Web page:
Billy Cobham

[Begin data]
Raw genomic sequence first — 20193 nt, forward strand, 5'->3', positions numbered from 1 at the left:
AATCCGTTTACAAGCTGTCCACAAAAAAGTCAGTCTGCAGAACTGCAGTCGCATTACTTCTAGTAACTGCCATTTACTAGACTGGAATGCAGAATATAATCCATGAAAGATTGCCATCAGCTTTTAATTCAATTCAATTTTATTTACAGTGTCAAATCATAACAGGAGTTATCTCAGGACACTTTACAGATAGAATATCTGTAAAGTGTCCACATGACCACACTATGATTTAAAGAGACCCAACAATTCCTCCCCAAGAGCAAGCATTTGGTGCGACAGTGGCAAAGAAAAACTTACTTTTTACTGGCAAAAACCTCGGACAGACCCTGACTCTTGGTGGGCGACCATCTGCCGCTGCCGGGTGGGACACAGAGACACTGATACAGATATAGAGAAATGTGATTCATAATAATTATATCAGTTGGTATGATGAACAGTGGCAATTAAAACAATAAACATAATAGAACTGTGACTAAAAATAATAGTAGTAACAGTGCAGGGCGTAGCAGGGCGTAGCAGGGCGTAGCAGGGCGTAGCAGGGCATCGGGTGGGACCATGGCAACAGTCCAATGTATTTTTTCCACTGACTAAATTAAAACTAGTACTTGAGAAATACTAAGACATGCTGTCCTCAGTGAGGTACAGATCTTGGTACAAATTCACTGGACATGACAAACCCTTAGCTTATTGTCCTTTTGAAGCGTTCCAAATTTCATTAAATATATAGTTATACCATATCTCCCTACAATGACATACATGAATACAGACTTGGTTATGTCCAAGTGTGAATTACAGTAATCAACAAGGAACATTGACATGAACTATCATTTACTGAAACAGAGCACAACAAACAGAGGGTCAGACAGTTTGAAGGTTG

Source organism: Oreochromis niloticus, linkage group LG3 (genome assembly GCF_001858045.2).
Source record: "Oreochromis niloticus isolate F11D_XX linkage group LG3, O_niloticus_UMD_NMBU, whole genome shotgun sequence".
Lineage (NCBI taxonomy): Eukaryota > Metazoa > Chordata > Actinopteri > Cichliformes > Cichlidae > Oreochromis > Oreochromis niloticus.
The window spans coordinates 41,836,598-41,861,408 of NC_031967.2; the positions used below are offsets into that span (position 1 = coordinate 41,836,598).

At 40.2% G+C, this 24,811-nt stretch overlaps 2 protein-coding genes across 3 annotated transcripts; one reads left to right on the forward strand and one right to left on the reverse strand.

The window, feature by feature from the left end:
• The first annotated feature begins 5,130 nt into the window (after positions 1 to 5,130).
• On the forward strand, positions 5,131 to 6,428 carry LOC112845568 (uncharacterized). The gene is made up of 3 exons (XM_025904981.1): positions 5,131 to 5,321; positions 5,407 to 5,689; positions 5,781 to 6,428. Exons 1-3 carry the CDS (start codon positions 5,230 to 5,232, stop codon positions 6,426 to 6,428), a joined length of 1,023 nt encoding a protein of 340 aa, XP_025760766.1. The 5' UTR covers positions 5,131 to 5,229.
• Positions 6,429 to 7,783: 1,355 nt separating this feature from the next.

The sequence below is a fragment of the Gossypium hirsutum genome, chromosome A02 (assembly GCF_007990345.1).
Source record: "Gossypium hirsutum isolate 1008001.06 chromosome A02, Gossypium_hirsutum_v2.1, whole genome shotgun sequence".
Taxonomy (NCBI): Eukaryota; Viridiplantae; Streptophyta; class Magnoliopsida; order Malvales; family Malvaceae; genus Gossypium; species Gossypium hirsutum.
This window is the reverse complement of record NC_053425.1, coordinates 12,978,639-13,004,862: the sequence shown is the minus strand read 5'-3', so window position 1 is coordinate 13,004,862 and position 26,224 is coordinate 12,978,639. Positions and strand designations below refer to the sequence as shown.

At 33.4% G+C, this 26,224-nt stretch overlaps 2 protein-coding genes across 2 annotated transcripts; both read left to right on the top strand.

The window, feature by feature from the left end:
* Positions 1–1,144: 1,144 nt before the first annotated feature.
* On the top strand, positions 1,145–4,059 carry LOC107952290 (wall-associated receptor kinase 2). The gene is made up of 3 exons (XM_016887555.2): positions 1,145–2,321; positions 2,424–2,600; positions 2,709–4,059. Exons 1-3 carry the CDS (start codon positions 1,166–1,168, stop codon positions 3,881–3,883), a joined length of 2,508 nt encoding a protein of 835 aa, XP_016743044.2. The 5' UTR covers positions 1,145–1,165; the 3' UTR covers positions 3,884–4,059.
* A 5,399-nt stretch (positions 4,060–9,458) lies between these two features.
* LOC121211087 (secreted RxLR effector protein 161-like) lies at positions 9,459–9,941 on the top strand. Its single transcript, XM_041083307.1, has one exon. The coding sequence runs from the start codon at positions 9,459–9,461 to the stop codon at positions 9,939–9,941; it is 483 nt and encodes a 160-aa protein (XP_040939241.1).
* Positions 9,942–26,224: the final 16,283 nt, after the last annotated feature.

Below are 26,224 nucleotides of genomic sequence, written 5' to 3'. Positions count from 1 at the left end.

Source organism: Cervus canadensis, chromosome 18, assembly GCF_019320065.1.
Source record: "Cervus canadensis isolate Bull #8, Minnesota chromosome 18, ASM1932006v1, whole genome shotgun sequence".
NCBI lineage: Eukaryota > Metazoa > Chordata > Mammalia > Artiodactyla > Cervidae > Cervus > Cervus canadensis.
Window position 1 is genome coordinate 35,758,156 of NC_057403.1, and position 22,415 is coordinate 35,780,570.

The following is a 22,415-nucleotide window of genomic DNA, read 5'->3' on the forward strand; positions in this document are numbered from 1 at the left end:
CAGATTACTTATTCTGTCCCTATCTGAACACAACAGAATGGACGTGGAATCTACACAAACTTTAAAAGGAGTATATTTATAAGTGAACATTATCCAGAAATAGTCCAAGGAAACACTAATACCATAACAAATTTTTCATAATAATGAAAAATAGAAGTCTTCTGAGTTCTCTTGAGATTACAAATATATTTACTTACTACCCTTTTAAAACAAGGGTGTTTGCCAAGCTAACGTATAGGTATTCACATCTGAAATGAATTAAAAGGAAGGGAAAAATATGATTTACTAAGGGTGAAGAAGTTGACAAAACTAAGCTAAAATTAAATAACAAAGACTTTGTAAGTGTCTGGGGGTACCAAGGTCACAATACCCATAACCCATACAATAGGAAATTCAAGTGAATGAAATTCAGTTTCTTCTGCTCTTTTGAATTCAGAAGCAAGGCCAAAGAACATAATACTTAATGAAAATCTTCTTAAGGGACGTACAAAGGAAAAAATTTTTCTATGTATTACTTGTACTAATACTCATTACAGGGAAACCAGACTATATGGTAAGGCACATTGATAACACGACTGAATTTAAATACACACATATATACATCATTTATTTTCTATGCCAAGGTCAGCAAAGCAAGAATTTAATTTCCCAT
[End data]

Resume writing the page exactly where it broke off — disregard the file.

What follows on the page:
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There are some musicians who can look forward while looking back, though they are few and far between. Master drummer, composer, and arranger Billy Cobham is one of them. Palindrome continues to reflect the endless, restless search for new modes of expression and technical facility that have been a hallmark of his career. That said, like its predecessor, 2008's Fruit of the Loom, which featured a radical reworking of the title cuts from Spectrum and Crosswind, this set revisits four earlier compositions and contains six new ones. Cobham sees these two albums as part of a multi-volume continuum that combines his reflections on previous musical experiences as they intersect with his current modes of thinking -- that thinking here is jazz-rock. This set is structured with older works radically revisioned with more contemporary -- though no less adventurous -- arrangements, followed by five new tunes, followed by two more older pieces, and ending with a final current track. The reworking of "Moon Germs" from 1975's Total Eclipse is a revelation of things to come with knotty horn lines -- by a section that includes Ernie Watts meeting Jean-Marie Ecay's taut guitar lines, layered organ and synth tracks underscored by mallet instruments and Latin percussion and pulled together by a monstrously funky bassline from Fifi Chayeb, and Cobham's breaks and rim shots; the track is familiar but feels brand new. Likewise with the gorgeous world music-feel of "Two for Juan," originally on Picture This. The doubled basslines, Latin percussion, layered synths, violin solo, and Cobham's monstrous attack lead the changes through twists and turns reminiscent of Frank Zappa's compositions. The new pieces "Obliquely Speaking" (a purposeful update and continuation of the themes in "Two for Juan") and "Cancun Market" use a steel pan, bringing more Latin and Caribbean touches to the popping, exotic meld of jazz changes and rock dynamics. "Torpedo Flo" has a gorgeously complex yet breezy melody that runs through the various harmonic and rhythmic complexities and contains soul aplenty. Other early tunes such as "Mirage" (from Focused) and "Alpha Waves" (from The Traveler) are such canny updates that while their origins lie in the earlier fusion era, their facility is pure 21st century. Palindrome not only succeeds, but goes further than Fruit of the Loom in realizing a new music built on older compositional structures and production techniques; it creates a startlingly fresh jazz-rock fusion.

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